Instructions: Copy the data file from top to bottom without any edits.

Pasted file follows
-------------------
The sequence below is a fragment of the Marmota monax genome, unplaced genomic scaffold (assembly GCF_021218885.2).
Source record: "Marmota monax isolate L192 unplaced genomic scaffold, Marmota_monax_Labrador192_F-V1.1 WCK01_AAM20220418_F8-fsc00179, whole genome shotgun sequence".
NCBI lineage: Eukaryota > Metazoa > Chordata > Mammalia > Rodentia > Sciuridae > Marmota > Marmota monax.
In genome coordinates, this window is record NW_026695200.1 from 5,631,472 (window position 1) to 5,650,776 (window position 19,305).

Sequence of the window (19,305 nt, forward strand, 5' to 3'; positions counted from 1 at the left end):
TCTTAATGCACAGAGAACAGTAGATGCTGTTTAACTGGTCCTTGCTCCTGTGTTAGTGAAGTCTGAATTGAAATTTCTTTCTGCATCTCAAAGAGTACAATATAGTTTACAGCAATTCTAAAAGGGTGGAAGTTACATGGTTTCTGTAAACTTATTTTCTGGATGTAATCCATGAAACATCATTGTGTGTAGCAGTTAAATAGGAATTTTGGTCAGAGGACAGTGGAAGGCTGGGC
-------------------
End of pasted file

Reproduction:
The sequence below is a fragment of the Marmota monax genome, unplaced genomic scaffold (assembly GCF_021218885.2).
Source record: "Marmota monax isolate L192 unplaced genomic scaffold, Marmota_monax_Labrador192_F-V1.1 WCK01_AAM20220418_F8-fsc00179, whole genome shotgun sequence".
NCBI lineage: Eukaryota > Metazoa > Chordata > Mammalia > Rodentia > Sciuridae > Marmota > Marmota monax.
In genome coordinates, this window is record NW_026695200.1 from 5,631,472 (window position 1) to 5,650,776 (window position 19,305).

Sequence of the window (19,305 nt, forward strand, 5' to 3'; positions counted from 1 at the left end):
TCTTAATGCACAGAGAACAGTAGATGCTGTTTAACTGGTCCTTGCTCCTGTGTTAGTGAAGTCTGAATTGAAATTTCTTTCTGCATCTCAAAGAGTACAATATAGTTTACAGCAATTCTAAAAGGGTGGAAGTTACATGGTTTCTGTAAACTTATTTTCTGGATGTAATCCATGAAACATCATTGTGTGTAGCAGTTAAATAGGAATTTTGGTCAGAGGACAGTGGAAGGCTGGGC